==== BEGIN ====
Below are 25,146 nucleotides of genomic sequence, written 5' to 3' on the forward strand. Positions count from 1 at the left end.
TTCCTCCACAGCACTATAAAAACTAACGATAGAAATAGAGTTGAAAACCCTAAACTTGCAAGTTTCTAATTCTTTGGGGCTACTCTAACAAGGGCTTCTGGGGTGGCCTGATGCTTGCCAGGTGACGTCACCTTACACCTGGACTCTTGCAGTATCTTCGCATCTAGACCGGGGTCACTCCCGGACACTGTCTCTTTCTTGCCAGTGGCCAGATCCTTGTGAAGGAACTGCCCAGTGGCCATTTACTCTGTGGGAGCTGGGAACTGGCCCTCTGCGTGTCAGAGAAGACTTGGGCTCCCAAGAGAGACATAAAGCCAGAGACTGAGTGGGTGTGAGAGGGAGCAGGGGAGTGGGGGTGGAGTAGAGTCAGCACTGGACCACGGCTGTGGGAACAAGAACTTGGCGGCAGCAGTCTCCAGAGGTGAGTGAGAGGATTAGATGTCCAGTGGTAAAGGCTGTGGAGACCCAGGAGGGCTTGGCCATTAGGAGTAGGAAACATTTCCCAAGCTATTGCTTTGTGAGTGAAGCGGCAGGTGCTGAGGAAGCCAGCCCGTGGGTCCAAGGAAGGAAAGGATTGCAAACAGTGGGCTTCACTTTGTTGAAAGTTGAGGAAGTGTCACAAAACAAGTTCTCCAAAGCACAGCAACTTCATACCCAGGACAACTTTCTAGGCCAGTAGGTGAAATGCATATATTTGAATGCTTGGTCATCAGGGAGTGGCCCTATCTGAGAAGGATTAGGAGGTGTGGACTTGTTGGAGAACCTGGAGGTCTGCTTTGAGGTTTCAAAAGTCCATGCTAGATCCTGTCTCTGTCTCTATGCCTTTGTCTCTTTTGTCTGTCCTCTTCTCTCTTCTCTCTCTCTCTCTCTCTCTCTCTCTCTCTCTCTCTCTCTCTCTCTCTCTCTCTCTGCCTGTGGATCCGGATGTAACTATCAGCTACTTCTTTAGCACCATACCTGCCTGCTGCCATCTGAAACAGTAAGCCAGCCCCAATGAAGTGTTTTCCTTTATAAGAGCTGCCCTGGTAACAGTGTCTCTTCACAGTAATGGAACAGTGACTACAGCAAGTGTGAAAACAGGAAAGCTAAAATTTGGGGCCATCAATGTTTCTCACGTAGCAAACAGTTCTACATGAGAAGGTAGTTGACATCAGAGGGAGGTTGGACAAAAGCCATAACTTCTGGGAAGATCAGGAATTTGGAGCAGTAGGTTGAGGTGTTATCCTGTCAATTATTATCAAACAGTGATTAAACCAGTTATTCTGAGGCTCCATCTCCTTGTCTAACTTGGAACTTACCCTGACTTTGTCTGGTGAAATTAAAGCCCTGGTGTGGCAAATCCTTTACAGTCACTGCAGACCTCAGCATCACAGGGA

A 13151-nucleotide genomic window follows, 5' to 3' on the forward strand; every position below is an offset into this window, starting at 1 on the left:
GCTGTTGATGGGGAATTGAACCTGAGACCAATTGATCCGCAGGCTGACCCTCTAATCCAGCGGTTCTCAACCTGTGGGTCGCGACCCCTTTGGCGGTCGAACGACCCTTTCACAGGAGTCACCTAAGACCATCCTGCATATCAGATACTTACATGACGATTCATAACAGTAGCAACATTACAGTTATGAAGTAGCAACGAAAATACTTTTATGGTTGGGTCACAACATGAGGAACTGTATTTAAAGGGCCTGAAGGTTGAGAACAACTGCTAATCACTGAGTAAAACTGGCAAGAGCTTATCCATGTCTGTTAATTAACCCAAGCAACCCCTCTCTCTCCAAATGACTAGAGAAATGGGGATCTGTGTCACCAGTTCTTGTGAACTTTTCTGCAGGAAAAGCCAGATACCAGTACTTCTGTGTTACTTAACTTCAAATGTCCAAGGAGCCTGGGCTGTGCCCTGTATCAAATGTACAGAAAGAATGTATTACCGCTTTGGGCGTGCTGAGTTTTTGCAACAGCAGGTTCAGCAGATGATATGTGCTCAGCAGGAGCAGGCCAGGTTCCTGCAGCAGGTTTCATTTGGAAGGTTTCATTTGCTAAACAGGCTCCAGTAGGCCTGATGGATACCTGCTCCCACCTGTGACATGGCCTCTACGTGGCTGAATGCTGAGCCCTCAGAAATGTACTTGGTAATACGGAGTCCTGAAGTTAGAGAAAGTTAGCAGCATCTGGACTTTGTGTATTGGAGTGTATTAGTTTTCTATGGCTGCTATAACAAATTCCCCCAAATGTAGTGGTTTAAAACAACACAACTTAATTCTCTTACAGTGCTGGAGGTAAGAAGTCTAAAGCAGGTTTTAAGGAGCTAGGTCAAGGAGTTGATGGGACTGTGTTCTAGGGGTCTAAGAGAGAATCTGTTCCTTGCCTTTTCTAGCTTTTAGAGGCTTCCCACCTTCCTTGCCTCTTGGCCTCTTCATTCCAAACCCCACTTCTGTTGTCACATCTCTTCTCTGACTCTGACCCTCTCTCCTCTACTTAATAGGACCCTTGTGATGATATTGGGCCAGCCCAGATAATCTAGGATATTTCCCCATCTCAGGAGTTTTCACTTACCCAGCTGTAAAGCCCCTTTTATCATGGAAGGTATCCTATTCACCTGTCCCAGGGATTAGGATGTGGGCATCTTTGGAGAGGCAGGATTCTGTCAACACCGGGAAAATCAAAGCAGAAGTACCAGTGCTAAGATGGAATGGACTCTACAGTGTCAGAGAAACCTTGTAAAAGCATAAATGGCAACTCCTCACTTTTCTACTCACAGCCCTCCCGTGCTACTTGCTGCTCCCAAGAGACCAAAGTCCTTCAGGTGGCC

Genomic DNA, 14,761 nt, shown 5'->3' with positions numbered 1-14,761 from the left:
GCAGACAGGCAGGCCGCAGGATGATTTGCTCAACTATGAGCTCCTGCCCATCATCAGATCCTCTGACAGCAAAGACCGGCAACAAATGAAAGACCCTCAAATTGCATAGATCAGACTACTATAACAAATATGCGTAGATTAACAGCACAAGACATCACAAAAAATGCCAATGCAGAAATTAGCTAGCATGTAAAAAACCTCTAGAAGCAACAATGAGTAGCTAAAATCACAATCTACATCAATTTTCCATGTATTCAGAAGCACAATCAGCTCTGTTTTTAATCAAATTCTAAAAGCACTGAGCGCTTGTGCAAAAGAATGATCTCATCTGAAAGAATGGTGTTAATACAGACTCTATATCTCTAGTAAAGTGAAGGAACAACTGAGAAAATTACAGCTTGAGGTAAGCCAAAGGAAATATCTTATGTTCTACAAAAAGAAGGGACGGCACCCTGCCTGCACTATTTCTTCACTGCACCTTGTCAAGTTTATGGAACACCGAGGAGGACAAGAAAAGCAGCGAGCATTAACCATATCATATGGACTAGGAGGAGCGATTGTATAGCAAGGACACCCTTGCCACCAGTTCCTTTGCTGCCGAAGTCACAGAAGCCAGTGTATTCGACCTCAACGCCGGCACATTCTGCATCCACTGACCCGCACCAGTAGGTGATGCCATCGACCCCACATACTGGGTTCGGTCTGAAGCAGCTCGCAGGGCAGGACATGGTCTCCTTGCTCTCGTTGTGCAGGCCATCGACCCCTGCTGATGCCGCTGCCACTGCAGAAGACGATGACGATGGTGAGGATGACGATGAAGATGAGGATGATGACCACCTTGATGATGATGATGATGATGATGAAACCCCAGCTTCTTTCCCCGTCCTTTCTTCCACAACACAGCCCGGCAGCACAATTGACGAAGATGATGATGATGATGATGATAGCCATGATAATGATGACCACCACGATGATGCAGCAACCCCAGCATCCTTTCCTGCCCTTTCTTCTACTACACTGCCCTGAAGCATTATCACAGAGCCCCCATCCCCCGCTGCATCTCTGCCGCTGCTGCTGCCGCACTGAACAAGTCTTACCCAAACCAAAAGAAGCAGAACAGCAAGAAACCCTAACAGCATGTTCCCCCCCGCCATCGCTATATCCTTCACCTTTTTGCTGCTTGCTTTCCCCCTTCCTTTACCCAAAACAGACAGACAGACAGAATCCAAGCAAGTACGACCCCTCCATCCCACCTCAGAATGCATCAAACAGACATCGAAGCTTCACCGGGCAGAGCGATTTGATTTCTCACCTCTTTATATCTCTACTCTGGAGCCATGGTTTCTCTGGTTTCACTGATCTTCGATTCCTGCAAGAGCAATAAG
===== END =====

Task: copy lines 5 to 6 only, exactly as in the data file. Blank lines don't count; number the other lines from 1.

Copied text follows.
Genomic DNA, 14,761 nt, shown 5'->3' with positions numbered 1-14,761 from the left:
GCAGACAGGCAGGCCGCAGGATGATTTGCTCAACTATGAGCTCCTGCCCATCATCAGATCCTCTGACAGCAAAGACCGGCAACAAATGAAAGACCCTCAAATTGCATAGATCAGACTACTATAACAAATATGCGTAGATTAACAGCACAAGACATCACAAAAAATGCCAATGCAGAAATTAGCTAGCATGTAAAAAACCTCTAGAAGCAACAATGAGTAGCTAAAATCACAATCTACATCAATTTTCCATGTATTCAGAAGCACAATCAGCTCTGTTTTTAATCAAATTCTAAAAGCACTGAGCGCTTGTGCAAAAGAATGATCTCATCTGAAAGAATGGTGTTAATACAGACTCTATATCTCTAGTAAAGTGAAGGAACAACTGAGAAAATTACAGCTTGAGGTAAGCCAAAGGAAATATCTTATGTTCTACAAAAAGAAGGGACGGCACCCTGCCTGCACTATTTCTTCACTGCACCTTGTCAAGTTTATGGAACACCGAGGAGGACAAGAAAAGCAGCGAGCATTAACCATATCATATGGACTAGGAGGAGCGATTGTATAGCAAGGACACCCTTGCCACCAGTTCCTTTGCTGCCGAAGTCACAGAAGCCAGTGTATTCGACCTCAACGCCGGCACATTCTGCATCCACTGACCCGCACCAGTAGGTGATGCCATCGACCCCACATACTGGGTTCGGTCTGAAGCAGCTCGCAGGGCAGGACATGGTCTCCTTGCTCTCGTTGTGCAGGCCATCGACCCCTGCTGATGCCGCTGCCACTGCAGAAGACGATGACGATGGTGAGGATGACGATGAAGATGAGGATGATGACCACCTTGATGATGATGATGATGATGATGAAACCCCAGCTTCTTTCCCCGTCCTTTCTTCCACAACACAGCCCGGCAGCACAATTGACGAAGATGATGATGATGATGATGATAGCCATGATAATGATGACCACCACGATGATGCAGCAACCCCAGCATCCTTTCCTGCCCTTTCTTCTACTACACTGCCCTGAAGCATTATCACAGAGCCCCCATCCCCCGCTGCATCTCTGCCGCTGCTGCTGCCGCACTGAACAAGTCTTACCCAAACCAAAAGAAGCAGAACAGCAAGAAACCCTAACAGCATGTTCCCCCCCGCCATCGCTATATCCTTCACCTTTTTGCTGCTTGCTTTCCCCCTTCCTTTACCCAAAACAGACAGACAGACAGAATCCAAGCAAGTACGACCCCTCCATCCCACCTCAGAATGCATCAAACAGACATCGAAGCTTCACCGGGCAGAGCGATTTGATTTCTCACCTCTTTATATCTCTACTCTGGAGCCATGGTTTCTCTGGTTTCACTGATCTTCGATTCCTGCAAGAGCAATAAG